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US publishing and financial information firm Dow Jones has denied that the target of a recently announced breach was information that could be used for insider trading.
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In October 2015, the company admitted being hit by a data breach believed to have taken place between August 2012 and July 2015.
Announcing the breach, Dow Jones said it was believed to be part of a broader campaign involving a number of other companies.
The firm said the breach appeared to target contact information of current and former subscribers.
Rival Bloomberg subsequently reported that Russian hackers had infiltrated the Dow Jones computer systems in search of information that could be used for insider trading, citing unnamed sources.
The hackers were seeking sensitive information that included stories being prepared for publication, the Bloomberg report said.
In August 2015, US authorities arrested nine suspected insider traders who relied on hackers to steal commercially sensitive corporate information from newswire services.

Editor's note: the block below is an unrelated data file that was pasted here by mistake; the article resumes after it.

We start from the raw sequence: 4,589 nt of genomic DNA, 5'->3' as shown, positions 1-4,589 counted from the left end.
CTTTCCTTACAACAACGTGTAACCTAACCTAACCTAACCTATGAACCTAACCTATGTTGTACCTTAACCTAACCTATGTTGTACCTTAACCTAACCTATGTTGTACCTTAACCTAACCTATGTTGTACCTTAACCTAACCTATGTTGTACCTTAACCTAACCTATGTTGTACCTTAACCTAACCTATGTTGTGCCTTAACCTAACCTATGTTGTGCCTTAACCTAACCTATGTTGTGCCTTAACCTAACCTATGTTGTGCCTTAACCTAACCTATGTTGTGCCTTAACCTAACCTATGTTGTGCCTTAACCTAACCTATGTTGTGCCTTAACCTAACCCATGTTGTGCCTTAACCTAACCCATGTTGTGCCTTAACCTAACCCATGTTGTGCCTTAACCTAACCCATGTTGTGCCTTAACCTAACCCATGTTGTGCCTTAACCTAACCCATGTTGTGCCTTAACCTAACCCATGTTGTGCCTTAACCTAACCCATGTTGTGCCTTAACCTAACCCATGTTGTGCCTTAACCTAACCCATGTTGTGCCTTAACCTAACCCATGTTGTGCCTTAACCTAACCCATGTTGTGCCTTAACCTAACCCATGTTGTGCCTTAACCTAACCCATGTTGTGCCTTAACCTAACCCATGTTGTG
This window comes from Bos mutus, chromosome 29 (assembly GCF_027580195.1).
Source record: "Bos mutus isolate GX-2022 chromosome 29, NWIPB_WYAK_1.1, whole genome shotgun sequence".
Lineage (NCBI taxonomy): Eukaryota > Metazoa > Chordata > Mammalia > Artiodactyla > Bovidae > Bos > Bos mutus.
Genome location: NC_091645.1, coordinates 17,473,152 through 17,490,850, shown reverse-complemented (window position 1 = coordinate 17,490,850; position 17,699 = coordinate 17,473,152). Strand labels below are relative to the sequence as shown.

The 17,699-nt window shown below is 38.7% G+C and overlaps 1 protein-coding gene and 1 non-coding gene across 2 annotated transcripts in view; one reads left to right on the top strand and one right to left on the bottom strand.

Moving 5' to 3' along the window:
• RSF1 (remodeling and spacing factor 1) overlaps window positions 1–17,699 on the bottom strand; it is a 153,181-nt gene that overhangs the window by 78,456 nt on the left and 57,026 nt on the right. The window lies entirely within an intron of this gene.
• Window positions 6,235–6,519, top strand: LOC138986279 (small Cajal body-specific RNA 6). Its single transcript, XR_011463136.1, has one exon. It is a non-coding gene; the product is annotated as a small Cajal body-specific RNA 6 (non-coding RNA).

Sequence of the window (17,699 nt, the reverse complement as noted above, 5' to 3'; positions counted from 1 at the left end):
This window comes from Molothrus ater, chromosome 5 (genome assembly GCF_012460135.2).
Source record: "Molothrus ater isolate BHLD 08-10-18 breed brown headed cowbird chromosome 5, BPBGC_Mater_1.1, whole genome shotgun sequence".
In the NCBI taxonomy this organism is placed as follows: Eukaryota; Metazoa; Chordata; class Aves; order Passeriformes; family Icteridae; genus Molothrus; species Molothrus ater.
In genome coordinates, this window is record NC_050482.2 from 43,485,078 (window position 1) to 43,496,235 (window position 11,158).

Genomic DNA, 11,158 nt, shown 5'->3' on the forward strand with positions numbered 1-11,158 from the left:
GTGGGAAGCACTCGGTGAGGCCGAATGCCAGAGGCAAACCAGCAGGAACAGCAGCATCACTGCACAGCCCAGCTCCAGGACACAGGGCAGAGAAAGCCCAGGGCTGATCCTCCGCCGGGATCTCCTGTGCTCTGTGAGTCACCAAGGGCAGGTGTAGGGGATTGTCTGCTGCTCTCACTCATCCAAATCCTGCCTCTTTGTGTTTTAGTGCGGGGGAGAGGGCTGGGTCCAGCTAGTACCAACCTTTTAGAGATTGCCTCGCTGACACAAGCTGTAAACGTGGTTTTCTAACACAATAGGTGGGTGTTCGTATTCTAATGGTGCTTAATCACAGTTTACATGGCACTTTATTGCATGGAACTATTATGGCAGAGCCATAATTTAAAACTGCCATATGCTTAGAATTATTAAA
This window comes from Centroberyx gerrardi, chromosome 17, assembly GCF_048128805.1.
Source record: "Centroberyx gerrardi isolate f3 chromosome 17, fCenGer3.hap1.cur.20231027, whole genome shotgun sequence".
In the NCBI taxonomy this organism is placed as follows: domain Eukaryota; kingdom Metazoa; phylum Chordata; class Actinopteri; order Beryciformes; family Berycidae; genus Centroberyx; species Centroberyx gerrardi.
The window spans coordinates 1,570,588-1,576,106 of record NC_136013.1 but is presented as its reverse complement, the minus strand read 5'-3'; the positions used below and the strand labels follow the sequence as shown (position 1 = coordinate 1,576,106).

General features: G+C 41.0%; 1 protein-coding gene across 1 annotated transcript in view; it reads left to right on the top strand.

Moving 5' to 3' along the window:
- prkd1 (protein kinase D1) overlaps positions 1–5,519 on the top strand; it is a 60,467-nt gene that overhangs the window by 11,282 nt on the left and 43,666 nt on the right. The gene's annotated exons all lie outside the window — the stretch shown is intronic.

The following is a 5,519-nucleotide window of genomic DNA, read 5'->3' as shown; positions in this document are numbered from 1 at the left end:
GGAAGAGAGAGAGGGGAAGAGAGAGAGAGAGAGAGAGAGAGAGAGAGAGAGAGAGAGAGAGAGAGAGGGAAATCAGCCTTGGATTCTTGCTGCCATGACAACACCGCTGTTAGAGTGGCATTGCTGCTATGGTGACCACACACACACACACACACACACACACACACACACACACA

In theory, hackers could profit by buying or selling shares of companies to be featured in Dow Jones publications, which include The Wall Street Journal, Dow Jones Newswires and MarketWatch.
But Dow Jones has denied the Bloomberg report, saying it has received "no information" from authorities about "any such alleged matter", according to CNN Money.
Responding to news of the Dow Jones breach, Tripwire senior security analyst Ken Westin said fraud is a key driver of data breaches.
“The number of large data breaches we see every day proves the link between these two crimes,” he said.
According to Westin, the rise of underground markets, where hackers and fraudsters engage in commerce with one another, has created a black market economy that generates demand for personal information.
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